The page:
Before dismantling the device though, Ernetti claimed to have viewed many historical and biblical events, and when asked for proof of the device, he first provided the text of Thyestes, an unpublished play by Quintus Ennius from 169 B.C., which he said he transcribed while watching it in Latin on the Chronovisor. Most academics call this text a fraud, but it’s difficult to prove that absolutely. However, he followed this up with more dramatic proof, a photograph of the face of Jesus Christ as he was being crucified, which he said he’d created by photographing the screen of the Chronovisor!!! Of course, as an atheist, who does not even buy the notion of a non-supernatural historical Jesus, his is where the story breaks down for me. And unfortunately it also breaks down here for Ernetti, when in 1994 it was realized that the photo bore a remarkable similarity to a wooden sculpture of Christ for sale at the Sanctuary of Merciful Love in nearby Collevalenza, Italy. During his life he refused to comment on this matter, until on his deathbed — at least according to an anonymous letter sent to Brune’s publisher, from someone claiming to be Ernetti’s relative — he admitted that the photo of Christ was a hoax but that the Chronovisor was real and had worked.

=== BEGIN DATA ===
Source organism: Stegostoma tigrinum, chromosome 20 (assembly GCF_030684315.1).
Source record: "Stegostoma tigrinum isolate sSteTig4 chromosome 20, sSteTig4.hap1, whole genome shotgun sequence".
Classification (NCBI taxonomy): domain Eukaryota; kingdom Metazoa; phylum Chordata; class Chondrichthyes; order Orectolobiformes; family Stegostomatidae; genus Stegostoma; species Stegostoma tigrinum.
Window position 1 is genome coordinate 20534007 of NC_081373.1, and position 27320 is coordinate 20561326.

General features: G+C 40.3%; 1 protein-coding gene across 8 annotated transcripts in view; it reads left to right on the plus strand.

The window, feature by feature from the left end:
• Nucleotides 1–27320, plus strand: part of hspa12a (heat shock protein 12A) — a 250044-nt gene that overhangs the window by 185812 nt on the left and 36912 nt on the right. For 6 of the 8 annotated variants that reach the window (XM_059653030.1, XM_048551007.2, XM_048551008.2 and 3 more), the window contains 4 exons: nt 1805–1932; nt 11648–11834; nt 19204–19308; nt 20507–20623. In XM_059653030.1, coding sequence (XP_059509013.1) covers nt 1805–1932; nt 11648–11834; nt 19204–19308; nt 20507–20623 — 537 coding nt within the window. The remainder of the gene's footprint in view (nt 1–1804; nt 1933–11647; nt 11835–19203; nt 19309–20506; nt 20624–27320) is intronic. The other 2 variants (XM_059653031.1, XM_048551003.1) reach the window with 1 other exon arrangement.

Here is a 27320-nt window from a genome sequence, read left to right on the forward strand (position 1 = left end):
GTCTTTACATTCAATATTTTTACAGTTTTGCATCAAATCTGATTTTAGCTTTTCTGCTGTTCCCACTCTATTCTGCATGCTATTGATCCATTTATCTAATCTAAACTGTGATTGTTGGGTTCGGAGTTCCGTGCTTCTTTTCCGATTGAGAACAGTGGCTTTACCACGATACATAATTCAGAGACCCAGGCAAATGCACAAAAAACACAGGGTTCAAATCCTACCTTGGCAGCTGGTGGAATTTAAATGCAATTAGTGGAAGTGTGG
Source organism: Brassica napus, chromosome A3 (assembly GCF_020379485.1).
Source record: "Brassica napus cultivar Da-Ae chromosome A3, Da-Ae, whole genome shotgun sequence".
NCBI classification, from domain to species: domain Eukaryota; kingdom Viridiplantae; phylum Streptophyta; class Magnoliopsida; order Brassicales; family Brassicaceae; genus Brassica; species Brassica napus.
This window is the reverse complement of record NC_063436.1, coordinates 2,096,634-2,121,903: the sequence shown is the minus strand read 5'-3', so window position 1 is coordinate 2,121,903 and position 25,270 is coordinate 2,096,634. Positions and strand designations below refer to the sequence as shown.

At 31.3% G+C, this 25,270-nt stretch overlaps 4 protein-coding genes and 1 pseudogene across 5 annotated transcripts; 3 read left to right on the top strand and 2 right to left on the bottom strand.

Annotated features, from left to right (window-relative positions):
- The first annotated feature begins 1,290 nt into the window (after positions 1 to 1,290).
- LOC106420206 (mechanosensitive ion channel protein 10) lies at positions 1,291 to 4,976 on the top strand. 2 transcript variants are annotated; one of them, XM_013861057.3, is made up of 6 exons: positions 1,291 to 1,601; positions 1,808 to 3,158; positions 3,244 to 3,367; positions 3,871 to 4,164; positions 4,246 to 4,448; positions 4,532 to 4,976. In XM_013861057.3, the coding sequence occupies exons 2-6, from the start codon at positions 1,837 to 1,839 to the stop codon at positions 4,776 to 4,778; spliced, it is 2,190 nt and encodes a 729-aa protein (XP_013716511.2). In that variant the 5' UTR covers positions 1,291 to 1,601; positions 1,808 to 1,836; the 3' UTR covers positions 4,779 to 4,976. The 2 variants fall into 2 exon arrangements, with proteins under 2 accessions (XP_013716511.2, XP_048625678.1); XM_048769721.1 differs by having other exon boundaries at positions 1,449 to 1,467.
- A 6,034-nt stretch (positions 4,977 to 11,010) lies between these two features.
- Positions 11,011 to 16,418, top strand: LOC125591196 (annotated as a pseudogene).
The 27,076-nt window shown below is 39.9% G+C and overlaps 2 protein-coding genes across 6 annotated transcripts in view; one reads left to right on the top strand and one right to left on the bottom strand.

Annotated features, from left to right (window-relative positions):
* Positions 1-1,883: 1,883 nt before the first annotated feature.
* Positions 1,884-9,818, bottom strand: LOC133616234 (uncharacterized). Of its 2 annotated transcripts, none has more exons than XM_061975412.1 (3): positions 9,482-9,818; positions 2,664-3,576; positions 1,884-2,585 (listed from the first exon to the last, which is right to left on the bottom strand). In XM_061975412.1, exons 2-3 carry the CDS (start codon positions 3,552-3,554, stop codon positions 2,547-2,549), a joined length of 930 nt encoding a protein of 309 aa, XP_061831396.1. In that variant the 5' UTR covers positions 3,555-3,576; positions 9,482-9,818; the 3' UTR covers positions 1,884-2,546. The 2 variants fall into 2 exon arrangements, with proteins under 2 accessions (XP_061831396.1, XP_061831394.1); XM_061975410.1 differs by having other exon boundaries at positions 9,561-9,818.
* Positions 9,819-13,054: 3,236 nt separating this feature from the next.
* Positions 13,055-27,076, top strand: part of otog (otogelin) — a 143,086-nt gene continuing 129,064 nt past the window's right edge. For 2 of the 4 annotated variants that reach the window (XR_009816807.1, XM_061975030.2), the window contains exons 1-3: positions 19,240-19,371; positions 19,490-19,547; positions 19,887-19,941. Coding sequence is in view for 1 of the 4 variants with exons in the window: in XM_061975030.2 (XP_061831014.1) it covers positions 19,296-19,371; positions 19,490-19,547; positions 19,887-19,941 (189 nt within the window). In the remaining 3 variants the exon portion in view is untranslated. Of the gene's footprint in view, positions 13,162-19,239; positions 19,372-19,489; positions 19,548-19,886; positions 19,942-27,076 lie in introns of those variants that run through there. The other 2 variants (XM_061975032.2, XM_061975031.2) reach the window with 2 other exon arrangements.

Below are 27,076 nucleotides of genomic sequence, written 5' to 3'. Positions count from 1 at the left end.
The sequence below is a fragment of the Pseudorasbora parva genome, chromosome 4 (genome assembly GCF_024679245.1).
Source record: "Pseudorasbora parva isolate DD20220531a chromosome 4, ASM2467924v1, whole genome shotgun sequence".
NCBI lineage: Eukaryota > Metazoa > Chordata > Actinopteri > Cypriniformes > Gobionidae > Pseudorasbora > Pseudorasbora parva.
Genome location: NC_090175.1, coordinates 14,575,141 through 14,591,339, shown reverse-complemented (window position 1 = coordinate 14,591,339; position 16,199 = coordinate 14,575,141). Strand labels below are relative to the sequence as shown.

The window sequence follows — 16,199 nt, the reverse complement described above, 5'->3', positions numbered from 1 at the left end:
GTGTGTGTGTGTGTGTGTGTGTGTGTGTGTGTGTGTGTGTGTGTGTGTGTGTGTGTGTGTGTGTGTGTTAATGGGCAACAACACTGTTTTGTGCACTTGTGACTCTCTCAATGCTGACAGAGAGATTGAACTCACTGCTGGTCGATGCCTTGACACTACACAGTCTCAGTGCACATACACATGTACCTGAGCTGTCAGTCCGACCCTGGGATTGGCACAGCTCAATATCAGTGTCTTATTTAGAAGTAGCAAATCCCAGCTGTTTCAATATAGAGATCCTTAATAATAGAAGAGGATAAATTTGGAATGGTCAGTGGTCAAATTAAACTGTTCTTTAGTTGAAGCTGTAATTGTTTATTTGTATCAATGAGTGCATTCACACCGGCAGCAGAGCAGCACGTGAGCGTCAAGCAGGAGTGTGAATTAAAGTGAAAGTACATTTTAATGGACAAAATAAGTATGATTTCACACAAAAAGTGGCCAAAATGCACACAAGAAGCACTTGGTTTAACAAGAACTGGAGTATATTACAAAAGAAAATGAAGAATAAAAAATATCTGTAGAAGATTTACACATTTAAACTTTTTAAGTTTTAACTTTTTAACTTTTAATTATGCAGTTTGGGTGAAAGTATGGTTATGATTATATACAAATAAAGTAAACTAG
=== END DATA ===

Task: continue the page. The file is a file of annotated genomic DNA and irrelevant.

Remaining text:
Brune personally did not believe this letter, and as a devout Christian assumed that the similarity of the sculpture to the photo was due to the fact that the sculpture was said to be based on an actual vision of Christ, so “of course it looks the same, duh!”. I lean in the other direction, and my version of the conspiracy says that if the Chronovisor worked, it revealed the falsehood of the Christian religion — and of all religions — to Father Ernetti, who in a desperate attempt to hold onto his wavering faith, created the fake photo of Christ.

* * *